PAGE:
The whole issue was kind of a sideshow until Monday, when ESPN analyst Andre Ware said on the air that Dennis Franchione was out at Texas A&M and that Tuberville was the No. 1 candidate to replace him.
I'll repeat what I've said over and over. I don't believe Tuberville will leave Auburn for Texas A&M or anywhere else. Over the course of the day, I contemplated reasons why he would stay and why he would go.
Reasons to stay:
1. Tuberville is comfortable and secure at Auburn. His sons have grown up in Auburn and don't want to leave. He just moved into a 9,000-square foot house that could only be termed a mansion.
2. Over the next 2-3 years, the Tigers could be stronger than at any time since he arrived, with the possible exception of 2004. There is talent aplenty among the younger players.
3. Tuberville has built a mature and solid program at Auburn. He and his staff have established strong relationships with high school coaches in their recruiting area. They might be ranked high or low by recruiting services, but they aren't going to have a bad recruiting class any year.
4. With one more year, Tuberville and the five remaining assistants who came with him will be fully vested in the Alabama retirement system. That's bigger deal than you might think, especially for the assistants.
5. Does he really want to tackle rebuilding another dispirited program, which is what Texas A&M is? I don't think so.
6. Even as currently written, Tuberville has a very lucrative contract with a large buyout that makes it all but impossible for him to be fired.
7. Recruiting in the same state with Alabama is hard, but it's not as hard as going head-to-head with Texas and Oklahoma.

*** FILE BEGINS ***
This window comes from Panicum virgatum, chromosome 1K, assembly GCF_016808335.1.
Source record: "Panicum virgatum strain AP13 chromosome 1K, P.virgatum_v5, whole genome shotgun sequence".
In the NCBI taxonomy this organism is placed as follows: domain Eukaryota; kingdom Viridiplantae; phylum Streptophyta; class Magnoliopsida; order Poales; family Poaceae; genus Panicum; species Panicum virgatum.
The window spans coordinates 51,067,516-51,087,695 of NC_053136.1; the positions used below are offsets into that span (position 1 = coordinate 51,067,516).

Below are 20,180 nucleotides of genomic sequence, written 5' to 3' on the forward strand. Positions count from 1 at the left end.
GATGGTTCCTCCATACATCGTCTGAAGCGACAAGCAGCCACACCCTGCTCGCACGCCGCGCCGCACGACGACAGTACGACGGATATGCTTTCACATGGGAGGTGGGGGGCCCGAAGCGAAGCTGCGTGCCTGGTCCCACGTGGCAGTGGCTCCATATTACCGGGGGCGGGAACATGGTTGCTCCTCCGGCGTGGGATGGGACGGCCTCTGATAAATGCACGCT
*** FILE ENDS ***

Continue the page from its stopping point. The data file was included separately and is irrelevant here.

8. Legions of Auburn fans showed their loyalty to Tuberville when they stood up for him in the biggest crisis of his career in 2003.
9. Partly because of what happened in 2003, Tuberville gets virtually no interference from anyone. The Board of Trustees is not part of his daily life. Believe it or not, that's quite unusual for a college football coach in a big-time program.
10. I don't believe Tuberville wants to coach more than about five years after this season. He would be expected to make more of a commitment than that if he took the job at Texas A&M.
Reasons to leave:
1. There is speculation that Texas A&M could be prepared to make him the highest-paid coach in college football.
2. Texas A&M is awash in oil money. It would probably be easier to get what he wants in terms of facilities, etc.
3. The state of Texas is loaded with talented high school players.
That's about all I can come up with in reasons he would consider leaving. Would a godfather financial offer turn his head? I'm sure it would, but in the end, I don't believe it's about the money with Tuberville. Far more than many in his profession, he's a family man before he's a football coach.
He's at a place where he can win and has won. He might not win a national championship at Auburn, but he knows it's possible. He's built his program steadily and built it the right way. Would he walk away for an extra million or so a year when the immediate future is so promising?
I don't believe he would.
It would be good for the players and good for a nervous fan base if Tuberville, athletics director Jay Jacobs and president Jay Gogue would sit down next week, hammer this thing out and get it over with. After all, there is an open date before the finale against Alabama. There is no indication that's going to happen, which is unfortunate.
But in the end, I still say Tuberville will be Auburn's coach and Texas A&M will look elsewhere for a replacement for Franchione. I really don't believe there's a lot of question about it. If I'm wrong, it won't be the first time and I'll readily admit it.
For now, the two biggest games of the season are at hand. If the Tigers win them both, it will have been one heck of a season. If they lose one or even lose both, the future will still be promising.
Looking for the perfect Christmas present? Phillip's book, "The Auburn Experience," an oversized coffee table book published in December 2004, features more than 300 slick pages of stories and photographs of many of Auburn's greatest traditions, teams, players and coaches in every sport. The book is available for $20, plus $5 shipping and handling. For orders of multiple books, there will be just one $5 charge for shipping and handling. Send check or money order made payable to Phillip Marshall to The Auburn Experience, P.O. Box 968, Auburn, AL 36831.